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Veracity of Data Elements in Radiation Oncology Incident Learning Systems

A Kapur

A Kapur1*, S Evans2 , D Brown3 , G Ezzell4 , D Hoopes5 , S Dieterich6 , K Kapetanovic7 , C Tomlinson8 , (1) Northwell Health System, New Hyde Park, NY, (2) Yale University New Haven, CT, (3) University of California, San Diego, La Jolla, CA, (4) Mayo Clinic Arizona, Phoenix, AZ, (5) The University of California San Diego, San Diego, CA, (6) UC Davis Medical Center, Sacramento, CA, (7) American Society for Radiation Oncology, Fairfax, VA, (8) American Society for Radiation Oncology, Fairfax, VA


TU-D-201-4 (Tuesday, August 2, 2016) 11:00 AM - 12:15 PM Room: 201

Incident learning systems encompass volumes, varieties, values, and velocities of underlying data elements consistent with the V’s of big data. Veracity, the 5th V however exists only if there is high inter-rater reliability (IRR) within the data elements. The purpose of this work was to assess IRR in the nationally deployed RO-ILS: Radiation Oncology-Incident Learning System (R) sponsored by the American Society for Radiation Oncology (ASTRO) and the American Association of Physicists in Medicine (AAPM).

Ten incident reports covering a wide range of scenarios were created in standardized narrative and video formats and disseminated to 67 volunteers of multiple disciplines from 26 institutions along with two published narratives from the International Commission of Radiological Protection to assess IRR on a nationally representative level. The volunteers were instructed to independently enter the associated data elements in a test version of RO-ILS over a 3-week period. All responses were aggregated into a spreadsheet to assess IRR using free-marginal kappa metrics.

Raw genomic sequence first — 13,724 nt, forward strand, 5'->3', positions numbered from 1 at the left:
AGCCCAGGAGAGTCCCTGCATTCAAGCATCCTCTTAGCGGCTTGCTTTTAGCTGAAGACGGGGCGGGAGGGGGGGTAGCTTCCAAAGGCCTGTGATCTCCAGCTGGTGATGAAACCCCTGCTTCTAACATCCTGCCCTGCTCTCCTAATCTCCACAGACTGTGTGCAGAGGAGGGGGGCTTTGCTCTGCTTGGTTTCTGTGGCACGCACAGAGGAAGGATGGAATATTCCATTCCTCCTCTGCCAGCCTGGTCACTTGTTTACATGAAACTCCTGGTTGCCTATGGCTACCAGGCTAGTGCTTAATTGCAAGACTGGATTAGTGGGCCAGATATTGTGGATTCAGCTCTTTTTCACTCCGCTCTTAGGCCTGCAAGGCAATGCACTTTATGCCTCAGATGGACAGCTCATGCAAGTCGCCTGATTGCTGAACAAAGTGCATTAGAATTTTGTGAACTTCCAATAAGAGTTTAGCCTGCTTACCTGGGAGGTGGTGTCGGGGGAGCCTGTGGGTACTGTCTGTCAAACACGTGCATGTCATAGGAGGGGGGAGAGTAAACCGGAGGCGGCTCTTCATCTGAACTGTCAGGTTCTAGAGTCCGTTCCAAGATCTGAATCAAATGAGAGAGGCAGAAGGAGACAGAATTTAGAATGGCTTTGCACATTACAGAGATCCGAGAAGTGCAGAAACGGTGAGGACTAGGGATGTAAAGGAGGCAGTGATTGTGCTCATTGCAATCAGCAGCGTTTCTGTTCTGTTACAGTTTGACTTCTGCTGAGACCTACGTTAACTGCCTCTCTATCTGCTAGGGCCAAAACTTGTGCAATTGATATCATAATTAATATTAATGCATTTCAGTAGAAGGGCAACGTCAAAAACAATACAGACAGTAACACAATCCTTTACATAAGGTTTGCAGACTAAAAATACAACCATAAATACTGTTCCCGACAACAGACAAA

48 volunteers from 21 institutions completed all reports in the study period. The average kappa score for all raters across all critical data elements was 0.659 [range 0.326-1.000]. Statistically significant differences (p <0.05) were noted between reporters of different disciplines and raters with varying levels of experience. Kappa scores were high for event classification (0.781) and contributory factors (0.777) and low for likelihood-of-harm (0.326). IRR was highest among AAPM-ASTRO members (0.672) and lowest among trainees (0.463).

A moderate-to-substantial level of IRR in RO-ILS was noted in this study. Although the number of events reviewed in this study was small, opportunities for improving the taxonomy for the lower scoring data elements as well as specific educational targets for training were identified by assessing data veracity quantitatively. This is expected to improve the quality of the data garnered from RO-ILS.

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